Published in Winter 2011 Momentum – Nat. M.S. Soc. Magazine –
Major Challenges Section
Reprinted with permission
“Please, God, don’t let her die,” I prayed and pleaded as I walked our dog around our little lake in early March of 2004. Tina Su Cooper, my beloved wife, had been in a medically induced coma for a week in the Critical Care Unit of the Orange Regional Medical Center. She had a severe case of aspiration pneumonia, part of an MS exacerbation. The infection had spread throughout her body. She was not expected to live.
I had called the 911 emergency number near midnight the week before. Tina’s temperature was rising alarmingly fast. The EMTs got her to the Emergency Room twenty minutes before I arrived. She told them that she did not want any invasive procedures, no tubes down her throat, etc. I countermanded that, having her power of attorney and knowing that this was no time for fuzzy thinking. Her MS, especially when she was feverish, had diminished her cognitive abilities, which had earned her honors at Cornell and Harvard and an editorial position at the Encyclopedia Britannica.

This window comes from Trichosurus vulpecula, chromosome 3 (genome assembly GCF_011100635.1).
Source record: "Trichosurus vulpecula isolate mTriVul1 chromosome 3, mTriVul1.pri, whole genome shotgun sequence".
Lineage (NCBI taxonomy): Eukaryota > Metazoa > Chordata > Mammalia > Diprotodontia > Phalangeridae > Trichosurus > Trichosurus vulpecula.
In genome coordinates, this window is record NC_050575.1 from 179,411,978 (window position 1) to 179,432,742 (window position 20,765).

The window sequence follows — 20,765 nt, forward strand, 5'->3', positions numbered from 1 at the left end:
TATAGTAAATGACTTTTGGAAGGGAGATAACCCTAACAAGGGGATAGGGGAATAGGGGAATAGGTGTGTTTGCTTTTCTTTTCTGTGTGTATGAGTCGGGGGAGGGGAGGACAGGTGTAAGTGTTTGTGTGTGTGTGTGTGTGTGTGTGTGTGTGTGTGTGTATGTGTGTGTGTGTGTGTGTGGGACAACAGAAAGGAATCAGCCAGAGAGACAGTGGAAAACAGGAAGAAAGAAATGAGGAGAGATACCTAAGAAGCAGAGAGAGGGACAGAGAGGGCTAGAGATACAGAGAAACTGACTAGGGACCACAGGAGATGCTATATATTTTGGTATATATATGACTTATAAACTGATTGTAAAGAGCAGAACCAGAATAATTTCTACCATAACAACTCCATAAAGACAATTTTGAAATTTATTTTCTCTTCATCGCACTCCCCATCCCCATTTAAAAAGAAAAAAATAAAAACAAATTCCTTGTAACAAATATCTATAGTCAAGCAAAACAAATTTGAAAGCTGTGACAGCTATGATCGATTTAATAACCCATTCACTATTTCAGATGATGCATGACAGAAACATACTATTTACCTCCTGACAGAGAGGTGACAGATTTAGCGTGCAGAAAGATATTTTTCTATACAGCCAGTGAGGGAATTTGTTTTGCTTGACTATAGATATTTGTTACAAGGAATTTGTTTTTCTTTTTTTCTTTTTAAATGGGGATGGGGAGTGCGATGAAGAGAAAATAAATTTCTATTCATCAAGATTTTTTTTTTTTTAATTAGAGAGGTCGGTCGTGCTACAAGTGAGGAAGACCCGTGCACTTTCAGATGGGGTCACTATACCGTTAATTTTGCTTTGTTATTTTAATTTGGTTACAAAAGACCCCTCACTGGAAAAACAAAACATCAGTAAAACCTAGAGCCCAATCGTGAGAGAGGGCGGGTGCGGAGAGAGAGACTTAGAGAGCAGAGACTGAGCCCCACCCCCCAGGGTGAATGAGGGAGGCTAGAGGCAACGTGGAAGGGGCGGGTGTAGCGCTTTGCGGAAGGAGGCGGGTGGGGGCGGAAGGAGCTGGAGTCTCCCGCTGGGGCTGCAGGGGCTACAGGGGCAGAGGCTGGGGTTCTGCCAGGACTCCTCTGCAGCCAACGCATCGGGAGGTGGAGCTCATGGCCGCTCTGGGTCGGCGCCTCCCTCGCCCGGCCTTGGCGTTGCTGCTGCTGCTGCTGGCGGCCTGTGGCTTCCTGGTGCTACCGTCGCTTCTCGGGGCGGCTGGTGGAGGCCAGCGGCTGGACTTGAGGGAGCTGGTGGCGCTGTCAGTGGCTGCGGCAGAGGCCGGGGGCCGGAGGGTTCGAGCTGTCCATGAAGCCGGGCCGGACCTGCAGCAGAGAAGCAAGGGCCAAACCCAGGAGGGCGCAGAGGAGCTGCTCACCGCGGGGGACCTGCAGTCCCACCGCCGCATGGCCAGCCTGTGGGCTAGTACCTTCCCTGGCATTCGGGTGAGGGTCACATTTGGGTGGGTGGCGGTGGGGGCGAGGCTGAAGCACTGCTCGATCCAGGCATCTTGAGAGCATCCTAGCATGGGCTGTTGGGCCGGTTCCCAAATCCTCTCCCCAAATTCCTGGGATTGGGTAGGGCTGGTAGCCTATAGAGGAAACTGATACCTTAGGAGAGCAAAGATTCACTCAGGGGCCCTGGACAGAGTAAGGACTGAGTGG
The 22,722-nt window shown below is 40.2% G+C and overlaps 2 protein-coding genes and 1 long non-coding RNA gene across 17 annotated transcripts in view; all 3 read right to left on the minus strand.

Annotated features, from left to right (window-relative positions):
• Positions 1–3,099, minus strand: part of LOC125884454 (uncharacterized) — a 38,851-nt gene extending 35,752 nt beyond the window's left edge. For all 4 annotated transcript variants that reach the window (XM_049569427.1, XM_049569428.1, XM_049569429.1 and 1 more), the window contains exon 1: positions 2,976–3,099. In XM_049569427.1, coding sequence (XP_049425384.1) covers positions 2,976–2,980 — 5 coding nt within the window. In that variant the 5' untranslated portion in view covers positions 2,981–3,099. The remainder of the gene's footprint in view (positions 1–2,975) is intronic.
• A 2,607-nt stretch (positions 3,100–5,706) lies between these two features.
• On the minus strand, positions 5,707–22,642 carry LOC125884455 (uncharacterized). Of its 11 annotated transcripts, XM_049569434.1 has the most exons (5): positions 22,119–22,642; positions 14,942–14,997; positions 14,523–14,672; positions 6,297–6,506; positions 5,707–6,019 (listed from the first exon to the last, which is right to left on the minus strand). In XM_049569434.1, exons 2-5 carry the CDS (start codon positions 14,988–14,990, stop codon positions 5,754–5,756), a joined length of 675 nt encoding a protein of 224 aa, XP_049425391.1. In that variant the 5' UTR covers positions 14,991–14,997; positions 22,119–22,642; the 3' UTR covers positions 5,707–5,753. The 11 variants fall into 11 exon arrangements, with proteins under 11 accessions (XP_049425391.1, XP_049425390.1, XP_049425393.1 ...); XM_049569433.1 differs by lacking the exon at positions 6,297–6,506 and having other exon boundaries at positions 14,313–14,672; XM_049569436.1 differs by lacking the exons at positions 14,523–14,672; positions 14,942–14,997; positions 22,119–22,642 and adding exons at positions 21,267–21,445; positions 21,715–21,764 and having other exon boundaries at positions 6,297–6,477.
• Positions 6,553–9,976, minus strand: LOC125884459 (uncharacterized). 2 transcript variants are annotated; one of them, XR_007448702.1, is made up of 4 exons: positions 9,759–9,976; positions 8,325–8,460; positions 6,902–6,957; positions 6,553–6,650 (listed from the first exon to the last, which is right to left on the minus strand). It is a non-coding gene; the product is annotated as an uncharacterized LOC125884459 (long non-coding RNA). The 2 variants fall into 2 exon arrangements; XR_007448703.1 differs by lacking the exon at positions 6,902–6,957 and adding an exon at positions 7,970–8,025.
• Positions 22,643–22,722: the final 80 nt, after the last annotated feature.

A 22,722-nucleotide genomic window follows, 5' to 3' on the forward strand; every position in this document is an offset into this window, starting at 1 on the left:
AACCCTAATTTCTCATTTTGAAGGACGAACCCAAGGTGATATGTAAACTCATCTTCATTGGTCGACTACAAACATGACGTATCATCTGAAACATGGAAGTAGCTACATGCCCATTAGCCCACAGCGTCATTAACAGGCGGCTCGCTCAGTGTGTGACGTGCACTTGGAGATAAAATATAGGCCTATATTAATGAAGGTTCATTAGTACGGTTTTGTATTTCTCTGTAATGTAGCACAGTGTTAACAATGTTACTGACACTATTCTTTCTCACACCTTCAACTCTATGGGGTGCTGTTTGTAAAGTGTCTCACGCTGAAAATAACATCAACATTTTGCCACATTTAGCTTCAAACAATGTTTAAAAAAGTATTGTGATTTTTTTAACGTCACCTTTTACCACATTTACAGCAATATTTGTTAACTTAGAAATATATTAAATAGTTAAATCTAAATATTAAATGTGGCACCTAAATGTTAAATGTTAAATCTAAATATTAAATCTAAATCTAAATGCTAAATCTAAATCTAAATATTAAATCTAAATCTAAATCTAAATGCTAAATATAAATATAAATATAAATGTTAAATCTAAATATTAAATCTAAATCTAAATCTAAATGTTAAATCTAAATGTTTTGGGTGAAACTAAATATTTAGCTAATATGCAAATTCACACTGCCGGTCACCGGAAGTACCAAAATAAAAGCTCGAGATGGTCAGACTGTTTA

Later, when she was out of the coma but still near death, now quadriplegic, unable to speak due to an air tube that ran between her lips and down her throat, being fed intravenously, I asked her whether I had made the right choice, to take all steps needed to save her life. Yes, she nodded, emphatically, yes.
Our love story began in January 1963. Cornell University formed the beautiful backdrop for our romance. When Tina Su walked into the second semester of the language course I was taking, Chinese 102, I saw the incarnation of my feminine ideal: lovely, slender, soft-spoken, elegant without pretension, graceful. After a few “coffee dates,” I learned that this Chinese – American woman was also intelligent, learned, cheerful, talented, considerate, kind, and more than somewhat attracted to me, too. By Valentine’s Day, 1963, we were officially in love, “going steady.” That included going hand-in-hand together whenever and wherever we could. When it was cold, we would each shed one glove and share my coat pocket. We loved to walk and to talk, to hug and to kiss. Bliss.